Navigating Radio Silence: What to Do When You Don’t Hear Back About a Research Position

Securing a research position is often a competitive and time-consuming process. You’ve submitted your application or sent your email to the faculty member and now… nothing. This situation can be frustrating and anxiety-inducing, but it’s important to remember that it’s not uncommon. We’ll explore the steps you can take when you don’t hear back about a research position. If you’re a student looking for an undergraduate research opportunity, these tips will help you navigate the uncertainty and make the most of the situation.

Patience and Timing

As I mentioned above, it’s not uncommon for a professor not to write back to a student writing to request a research opportunity. There can be a reason why! Faculty members are busy people; they are typically teaching classes, conducting research, grant/article writing, sitting on committees, helping with departmental administration, and dealing with their personal lives. It’s important to give them some time to review your request. Give a faculty member 1 – 2 weeks to respond to your email before sending a follow-up message. You can set yourself a reminder in your calendar for when to send any necessary follow-up messages. By ensuring they get a timely follow-up message, you can catch a faculty member at a different time when they have more availability to respond to your request. Waiting is part of the process and responses may come later than expected. I recommend setting a reminder on your calendar for a week or two after your initial email or application.

Expand Your Search

While waiting for a response, continue exploring other research opportunities. It’s important to apply to multiple positions, rather than just one. I recommend starting by applying or reaching out to 3 – 5 labs that you are interested in. By casting a wider net, you are increasing your chances of hearing back from a lab and securing a position.

If you need help finding multiple positions that fit your interest, try broadening what you are searching for or where you are looking. Example: What do you do if you are looking for a medical lab that is researching PTSD and you only find one lab? You can broaden your options by looking in other departments, such as psychology. You can also look at other ways to explore the same topic. Are you interested in understanding how people cope with PTSD? Maybe look into the veterinary department to look for service animal research. It’s important to break down your interest and expand your search so you do not limit yourself to just the initial opportunity that you find.

You can meet 1:1 with an Undergraduate Research Ambassador and get support on finding research opportunities! 

Network and

Build Connections

If you are not hearing back from faculty members, consider networking within your department. Do you know if classmates or peers are in research labs? Ask them how they got connected to their opportunities. You can also speak to teaching/graduate assistants and professors you are taking classes with to ask them for advice on finding labs! Asking for advice is a common practice in research. You can even use a “no” as a time to get advice and network. If you ask a faculty member about a research position and they respond with a “no,” use that conversation as a way to connect to other opportunities. Ask them if they know of other opportunities or faculty members you can speak with who provide an experience like the one you were asking for. Many research positions are found through talking and connecting with people around you. Expanding your network is important because it allows you to get up-to-date information within your department on finding opportunities.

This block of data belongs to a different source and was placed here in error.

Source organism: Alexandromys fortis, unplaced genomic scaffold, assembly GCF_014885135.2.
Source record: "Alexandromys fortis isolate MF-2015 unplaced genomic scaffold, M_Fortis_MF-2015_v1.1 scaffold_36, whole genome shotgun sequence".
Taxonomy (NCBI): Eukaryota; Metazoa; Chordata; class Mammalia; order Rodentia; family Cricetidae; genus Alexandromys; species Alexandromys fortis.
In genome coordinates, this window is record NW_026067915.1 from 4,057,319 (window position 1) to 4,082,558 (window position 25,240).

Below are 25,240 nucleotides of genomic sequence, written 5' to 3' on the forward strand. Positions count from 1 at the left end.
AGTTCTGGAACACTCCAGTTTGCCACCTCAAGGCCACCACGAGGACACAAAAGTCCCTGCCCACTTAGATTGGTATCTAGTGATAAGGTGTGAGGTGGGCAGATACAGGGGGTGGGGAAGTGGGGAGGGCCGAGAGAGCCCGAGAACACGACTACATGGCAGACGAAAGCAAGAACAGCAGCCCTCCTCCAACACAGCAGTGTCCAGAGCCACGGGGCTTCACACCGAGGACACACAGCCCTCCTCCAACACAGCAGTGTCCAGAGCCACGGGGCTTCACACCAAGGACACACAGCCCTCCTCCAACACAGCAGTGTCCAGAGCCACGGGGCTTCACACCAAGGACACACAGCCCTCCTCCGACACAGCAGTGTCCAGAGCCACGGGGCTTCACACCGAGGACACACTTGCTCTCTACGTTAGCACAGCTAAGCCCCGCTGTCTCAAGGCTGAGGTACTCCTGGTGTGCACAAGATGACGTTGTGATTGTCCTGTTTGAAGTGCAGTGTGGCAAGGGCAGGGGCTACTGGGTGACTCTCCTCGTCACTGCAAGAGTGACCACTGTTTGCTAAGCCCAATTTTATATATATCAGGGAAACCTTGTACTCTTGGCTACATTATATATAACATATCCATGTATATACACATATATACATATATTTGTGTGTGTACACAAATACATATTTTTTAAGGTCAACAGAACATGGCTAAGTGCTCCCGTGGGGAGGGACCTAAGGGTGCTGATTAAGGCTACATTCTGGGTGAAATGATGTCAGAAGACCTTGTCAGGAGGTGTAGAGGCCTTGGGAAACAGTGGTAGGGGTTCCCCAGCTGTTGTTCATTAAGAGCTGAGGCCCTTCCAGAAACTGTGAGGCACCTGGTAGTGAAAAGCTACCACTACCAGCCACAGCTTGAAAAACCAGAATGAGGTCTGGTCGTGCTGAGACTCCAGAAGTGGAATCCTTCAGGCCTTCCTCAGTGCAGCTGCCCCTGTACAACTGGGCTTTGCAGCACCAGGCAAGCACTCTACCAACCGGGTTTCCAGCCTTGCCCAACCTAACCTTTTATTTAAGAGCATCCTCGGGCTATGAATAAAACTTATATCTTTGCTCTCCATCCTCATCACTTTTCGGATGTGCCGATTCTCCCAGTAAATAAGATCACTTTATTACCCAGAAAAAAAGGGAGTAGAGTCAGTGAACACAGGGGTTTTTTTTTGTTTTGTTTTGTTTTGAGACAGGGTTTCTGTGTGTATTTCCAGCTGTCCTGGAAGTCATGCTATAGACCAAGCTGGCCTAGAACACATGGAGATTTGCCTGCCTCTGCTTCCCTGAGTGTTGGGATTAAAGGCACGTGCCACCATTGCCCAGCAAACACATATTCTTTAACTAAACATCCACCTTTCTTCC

Voicing your goals out loud in your department can also help people know what you are looking for and inform you when they hear of an opportunity. Make sure to connect with those around you, such as your advisor, faculty members, peers, etc. The more people you network with is the more chances of hearing about a research opportunity! That is the power of networking!

Reevaluate and Adapt

If you still aren’t receiving a response, consider reassessing your application strategy.

Identify areas for improvement and tailor your future applications or communications based on the feedback received or the information you’ve gathered during your wait. Are you sending emails to faculty members that are too broad or general? Consider customizing your emails to show the faculty member you understand their research and took the time to read about the work they do. Understanding the work a faculty member does is very important when you are hoping for a response from them! Are you using a resume that you haven’t updated in a while? Consider updating it to reflect the current experiences and skills you are bringing to the lab! Student Engagement and Career Development has great information on their website and in the Wildcat Career Guide (p 13 onward).

Stay Positive

and Persistent

Don’t let the absence of a response discourage you. Rejections or non-responses are part of the process, and everyone experiences them at some point. Even the best researchers have experienced a denied application or missed opportunity at some point in their career! Stay persistent and remain positive, focusing on your commitment to research and your long-term goals.

While it can be challenging waiting for a response regarding a research position, it’s essential to remain proactive and optimistic. Whether you eventually receive an offer, a rejection, or continue waiting, your actions during this time can shape your future opportunities. In the world of research, it’s important to make the most out of every situation to continue to learn and grow from them.

By Sarah Randolph
Sarah Randolph